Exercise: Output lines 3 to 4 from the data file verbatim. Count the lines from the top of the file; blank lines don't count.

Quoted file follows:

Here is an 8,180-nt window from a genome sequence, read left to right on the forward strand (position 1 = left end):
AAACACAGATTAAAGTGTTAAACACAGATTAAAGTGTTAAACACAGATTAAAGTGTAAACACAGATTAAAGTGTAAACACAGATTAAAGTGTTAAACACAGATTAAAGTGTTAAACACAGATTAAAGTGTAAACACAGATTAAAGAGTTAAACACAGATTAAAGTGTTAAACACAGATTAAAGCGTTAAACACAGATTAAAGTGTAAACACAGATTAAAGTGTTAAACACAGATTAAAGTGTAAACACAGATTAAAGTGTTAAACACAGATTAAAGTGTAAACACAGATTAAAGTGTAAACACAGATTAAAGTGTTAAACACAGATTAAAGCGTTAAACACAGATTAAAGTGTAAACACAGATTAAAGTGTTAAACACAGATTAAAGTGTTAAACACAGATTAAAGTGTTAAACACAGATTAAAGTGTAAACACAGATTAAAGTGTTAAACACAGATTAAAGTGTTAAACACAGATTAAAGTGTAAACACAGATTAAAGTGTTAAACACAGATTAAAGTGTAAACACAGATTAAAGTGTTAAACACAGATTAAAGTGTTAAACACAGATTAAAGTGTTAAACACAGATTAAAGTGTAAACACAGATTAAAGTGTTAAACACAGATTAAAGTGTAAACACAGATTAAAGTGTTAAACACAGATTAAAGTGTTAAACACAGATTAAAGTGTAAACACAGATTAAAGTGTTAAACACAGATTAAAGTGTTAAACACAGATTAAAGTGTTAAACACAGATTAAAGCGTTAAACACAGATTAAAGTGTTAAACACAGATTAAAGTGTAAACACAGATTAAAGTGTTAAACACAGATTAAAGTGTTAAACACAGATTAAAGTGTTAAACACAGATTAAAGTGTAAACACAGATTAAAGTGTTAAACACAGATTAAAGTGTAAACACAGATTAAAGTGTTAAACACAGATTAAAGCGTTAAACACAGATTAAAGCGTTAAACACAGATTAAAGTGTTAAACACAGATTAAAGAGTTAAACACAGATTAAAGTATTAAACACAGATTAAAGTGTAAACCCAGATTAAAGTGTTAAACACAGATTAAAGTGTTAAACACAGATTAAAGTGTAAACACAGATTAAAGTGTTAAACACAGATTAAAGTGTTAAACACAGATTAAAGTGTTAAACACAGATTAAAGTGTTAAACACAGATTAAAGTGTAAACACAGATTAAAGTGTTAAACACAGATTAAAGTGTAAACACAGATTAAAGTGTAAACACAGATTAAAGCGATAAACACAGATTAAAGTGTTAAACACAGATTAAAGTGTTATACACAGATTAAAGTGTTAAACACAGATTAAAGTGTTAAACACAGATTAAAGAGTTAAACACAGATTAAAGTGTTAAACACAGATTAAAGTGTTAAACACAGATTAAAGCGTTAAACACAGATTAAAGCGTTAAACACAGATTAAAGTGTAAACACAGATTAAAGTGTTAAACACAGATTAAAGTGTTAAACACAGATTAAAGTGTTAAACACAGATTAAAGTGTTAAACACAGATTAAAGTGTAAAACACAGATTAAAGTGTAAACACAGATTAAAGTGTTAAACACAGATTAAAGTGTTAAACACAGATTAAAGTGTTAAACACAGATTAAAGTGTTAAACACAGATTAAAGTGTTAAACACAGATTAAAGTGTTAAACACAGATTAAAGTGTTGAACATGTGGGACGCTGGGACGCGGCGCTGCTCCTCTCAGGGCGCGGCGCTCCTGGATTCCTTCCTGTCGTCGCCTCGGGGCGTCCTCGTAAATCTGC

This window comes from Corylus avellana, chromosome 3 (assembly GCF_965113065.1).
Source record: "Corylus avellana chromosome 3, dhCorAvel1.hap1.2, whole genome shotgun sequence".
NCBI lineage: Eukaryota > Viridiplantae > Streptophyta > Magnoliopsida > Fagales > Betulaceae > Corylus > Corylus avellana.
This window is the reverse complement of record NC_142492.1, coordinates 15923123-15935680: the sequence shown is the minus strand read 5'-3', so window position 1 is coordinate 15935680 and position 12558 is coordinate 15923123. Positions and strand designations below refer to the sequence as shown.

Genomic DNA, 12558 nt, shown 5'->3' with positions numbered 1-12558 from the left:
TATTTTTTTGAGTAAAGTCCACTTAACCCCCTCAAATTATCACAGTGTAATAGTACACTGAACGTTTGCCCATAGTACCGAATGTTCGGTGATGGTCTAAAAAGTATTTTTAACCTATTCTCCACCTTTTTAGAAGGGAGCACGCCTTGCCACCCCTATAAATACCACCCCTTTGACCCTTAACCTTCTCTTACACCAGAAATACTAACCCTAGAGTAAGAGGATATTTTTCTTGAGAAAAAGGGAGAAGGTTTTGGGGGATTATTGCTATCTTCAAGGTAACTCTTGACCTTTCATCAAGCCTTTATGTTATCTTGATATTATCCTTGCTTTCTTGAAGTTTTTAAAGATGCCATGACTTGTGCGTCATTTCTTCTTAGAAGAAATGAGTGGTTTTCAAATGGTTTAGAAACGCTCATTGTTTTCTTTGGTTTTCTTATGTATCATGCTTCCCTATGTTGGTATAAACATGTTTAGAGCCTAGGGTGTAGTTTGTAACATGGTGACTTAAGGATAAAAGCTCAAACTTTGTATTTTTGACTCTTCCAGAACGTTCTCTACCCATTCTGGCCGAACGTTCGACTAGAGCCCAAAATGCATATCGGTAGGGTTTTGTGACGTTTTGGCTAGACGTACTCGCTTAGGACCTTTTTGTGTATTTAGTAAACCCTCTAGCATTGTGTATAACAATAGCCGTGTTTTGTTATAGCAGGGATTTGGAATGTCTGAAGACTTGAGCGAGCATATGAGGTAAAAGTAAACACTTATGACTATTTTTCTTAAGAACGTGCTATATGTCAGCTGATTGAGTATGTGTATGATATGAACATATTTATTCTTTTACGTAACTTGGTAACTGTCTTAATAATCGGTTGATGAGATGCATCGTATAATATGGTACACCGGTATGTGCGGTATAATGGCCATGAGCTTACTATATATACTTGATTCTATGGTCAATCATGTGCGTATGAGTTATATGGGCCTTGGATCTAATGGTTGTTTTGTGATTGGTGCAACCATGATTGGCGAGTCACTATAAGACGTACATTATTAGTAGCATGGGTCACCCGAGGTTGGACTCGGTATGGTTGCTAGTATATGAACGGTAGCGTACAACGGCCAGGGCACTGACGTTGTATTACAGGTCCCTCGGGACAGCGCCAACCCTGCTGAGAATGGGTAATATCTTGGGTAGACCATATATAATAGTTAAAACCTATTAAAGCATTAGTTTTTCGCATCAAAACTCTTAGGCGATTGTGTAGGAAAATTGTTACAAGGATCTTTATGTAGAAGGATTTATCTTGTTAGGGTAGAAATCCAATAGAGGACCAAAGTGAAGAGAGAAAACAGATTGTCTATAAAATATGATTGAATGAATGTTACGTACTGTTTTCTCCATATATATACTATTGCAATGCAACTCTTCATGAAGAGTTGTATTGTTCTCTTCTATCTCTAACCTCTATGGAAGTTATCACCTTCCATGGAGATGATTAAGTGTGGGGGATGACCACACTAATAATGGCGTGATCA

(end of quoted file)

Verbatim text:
This window comes from Corylus avellana, chromosome 3 (assembly GCF_965113065.1).
Source record: "Corylus avellana chromosome 3, dhCorAvel1.hap1.2, whole genome shotgun sequence".